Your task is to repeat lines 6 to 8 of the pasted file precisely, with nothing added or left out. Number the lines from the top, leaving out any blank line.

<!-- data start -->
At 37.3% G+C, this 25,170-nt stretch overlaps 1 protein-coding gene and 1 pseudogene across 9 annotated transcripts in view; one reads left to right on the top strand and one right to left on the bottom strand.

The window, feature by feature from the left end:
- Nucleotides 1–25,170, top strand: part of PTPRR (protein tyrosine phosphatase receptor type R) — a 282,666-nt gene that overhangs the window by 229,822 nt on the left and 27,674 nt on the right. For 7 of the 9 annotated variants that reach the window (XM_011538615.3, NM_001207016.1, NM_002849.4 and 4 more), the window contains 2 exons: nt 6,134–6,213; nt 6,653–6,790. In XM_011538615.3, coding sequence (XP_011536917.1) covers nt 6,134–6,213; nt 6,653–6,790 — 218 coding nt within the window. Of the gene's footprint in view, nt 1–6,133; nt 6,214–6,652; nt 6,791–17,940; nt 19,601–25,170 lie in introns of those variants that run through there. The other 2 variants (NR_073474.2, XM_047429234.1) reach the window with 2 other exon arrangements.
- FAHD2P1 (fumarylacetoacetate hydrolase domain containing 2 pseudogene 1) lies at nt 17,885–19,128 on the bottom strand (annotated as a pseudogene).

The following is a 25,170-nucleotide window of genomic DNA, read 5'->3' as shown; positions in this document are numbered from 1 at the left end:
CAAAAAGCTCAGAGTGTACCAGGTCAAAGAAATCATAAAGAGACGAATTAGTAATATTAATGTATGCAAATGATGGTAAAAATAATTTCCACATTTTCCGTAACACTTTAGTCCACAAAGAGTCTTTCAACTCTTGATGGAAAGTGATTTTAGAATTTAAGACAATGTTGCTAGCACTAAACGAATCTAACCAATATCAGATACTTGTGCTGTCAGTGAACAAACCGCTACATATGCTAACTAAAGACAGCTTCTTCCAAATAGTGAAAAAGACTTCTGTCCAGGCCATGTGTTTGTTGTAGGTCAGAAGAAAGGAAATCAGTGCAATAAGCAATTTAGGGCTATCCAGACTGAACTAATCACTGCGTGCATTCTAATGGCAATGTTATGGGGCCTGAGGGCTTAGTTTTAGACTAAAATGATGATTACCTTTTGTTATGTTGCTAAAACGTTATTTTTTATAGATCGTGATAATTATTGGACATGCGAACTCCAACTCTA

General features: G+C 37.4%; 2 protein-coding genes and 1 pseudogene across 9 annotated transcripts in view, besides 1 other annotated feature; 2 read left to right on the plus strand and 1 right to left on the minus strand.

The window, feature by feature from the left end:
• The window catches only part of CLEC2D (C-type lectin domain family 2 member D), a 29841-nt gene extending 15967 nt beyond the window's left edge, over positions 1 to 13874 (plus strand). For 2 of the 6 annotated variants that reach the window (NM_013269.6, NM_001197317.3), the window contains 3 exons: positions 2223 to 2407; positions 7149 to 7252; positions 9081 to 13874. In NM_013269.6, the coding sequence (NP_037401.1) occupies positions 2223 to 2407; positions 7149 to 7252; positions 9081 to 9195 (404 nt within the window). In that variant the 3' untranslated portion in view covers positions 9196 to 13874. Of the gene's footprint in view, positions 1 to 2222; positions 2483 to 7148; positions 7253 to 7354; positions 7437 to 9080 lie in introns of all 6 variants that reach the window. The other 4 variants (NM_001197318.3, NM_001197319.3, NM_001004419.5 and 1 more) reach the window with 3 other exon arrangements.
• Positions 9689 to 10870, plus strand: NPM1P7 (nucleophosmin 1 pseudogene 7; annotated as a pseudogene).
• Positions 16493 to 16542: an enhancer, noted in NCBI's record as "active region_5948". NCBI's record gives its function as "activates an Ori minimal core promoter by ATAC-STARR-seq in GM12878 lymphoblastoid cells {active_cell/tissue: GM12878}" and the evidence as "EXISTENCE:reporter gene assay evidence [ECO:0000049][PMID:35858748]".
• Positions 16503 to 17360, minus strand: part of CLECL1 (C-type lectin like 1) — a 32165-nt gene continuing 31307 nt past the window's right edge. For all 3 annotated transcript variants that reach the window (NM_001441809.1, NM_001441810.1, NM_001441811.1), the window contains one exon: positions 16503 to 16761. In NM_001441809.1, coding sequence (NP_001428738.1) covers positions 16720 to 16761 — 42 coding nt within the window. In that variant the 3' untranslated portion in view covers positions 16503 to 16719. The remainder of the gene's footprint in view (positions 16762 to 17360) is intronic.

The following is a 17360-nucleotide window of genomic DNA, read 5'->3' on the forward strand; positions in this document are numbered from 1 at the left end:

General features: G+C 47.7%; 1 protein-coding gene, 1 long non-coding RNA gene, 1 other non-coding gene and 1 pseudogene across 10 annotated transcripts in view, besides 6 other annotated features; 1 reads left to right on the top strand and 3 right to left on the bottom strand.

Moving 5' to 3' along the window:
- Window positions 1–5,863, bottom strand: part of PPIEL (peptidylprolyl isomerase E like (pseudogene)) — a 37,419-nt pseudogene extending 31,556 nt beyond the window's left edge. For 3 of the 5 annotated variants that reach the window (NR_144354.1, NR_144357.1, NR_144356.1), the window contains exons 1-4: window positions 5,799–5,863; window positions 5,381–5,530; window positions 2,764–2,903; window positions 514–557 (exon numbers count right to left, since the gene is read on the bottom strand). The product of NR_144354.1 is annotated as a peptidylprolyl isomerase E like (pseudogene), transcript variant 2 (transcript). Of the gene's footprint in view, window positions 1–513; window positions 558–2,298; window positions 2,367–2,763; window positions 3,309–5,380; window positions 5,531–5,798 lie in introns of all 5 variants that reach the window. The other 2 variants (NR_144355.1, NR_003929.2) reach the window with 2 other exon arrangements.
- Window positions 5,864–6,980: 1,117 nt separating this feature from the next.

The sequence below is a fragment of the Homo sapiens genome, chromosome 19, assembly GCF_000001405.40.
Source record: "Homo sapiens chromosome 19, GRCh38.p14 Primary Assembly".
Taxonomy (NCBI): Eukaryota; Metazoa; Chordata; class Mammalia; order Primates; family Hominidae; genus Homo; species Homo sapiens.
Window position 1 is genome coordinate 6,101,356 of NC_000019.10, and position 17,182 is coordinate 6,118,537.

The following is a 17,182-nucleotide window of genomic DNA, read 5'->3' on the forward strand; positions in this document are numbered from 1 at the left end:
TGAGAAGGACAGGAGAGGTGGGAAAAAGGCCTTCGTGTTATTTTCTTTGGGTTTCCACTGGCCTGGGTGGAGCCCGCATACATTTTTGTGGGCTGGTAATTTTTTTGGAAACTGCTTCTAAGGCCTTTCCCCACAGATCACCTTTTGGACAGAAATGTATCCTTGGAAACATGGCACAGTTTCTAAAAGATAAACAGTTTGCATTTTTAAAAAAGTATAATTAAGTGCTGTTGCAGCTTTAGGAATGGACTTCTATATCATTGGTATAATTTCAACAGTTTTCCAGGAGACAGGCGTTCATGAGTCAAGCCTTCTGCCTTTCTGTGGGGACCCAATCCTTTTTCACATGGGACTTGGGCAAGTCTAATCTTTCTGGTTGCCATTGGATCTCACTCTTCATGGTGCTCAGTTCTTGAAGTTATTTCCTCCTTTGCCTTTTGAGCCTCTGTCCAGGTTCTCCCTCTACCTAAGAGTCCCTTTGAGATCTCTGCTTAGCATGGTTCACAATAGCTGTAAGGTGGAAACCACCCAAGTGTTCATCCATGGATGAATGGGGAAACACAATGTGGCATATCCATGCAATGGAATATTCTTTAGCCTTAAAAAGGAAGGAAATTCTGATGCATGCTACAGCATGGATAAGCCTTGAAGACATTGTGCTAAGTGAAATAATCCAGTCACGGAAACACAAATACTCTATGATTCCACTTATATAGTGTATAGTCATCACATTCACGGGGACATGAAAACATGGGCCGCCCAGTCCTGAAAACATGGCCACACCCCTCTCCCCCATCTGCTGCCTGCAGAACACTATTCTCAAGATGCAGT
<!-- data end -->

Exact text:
CAAAAAGCTCAGAGTGTACCAGGTCAAAGAAATCATAAAGAGACGAATTAGTAATATTAATGTATGCAAATGATGGTAAAAATAATTTCCACATTTTCCGTAACACTTTAGTCCACAAAGAGTCTTTCAACTCTTGATGGAAAGTGATTTTAGAATTTAAGACAATGTTGCTAGCACTAAACGAATCTAACCAATATCAGATACTTGTGCTGTCAGTGAACAAACCGCTACATATGCTAACTAAAGACAGCTTCTTCCAAATAGTGAAAAAGACTTCTGTCCAGGCCATGTGTTTGTTGTAGGTCAGAAGAAAGGAAATCAGTGCAATAAGCAATTTAGGGCTATCCAGACTGAACTAATCACTGCGTGCATTCTAATGGCAATGTTATGGGGCCTGAGGGCTTAGTTTTAGACTAAAATGATGATTACCTTTTGTTATGTTGCTAAAACGTTATTTTTTATAGATCGTGATAATTATTGGACATGCGAACTCCAACTCTA

General features: G+C 37.4%; 2 protein-coding genes and 1 pseudogene across 9 annotated transcripts in view, besides 1 other annotated feature; 2 read left to right on the plus strand and 1 right to left on the minus strand.

The window, feature by feature from the left end: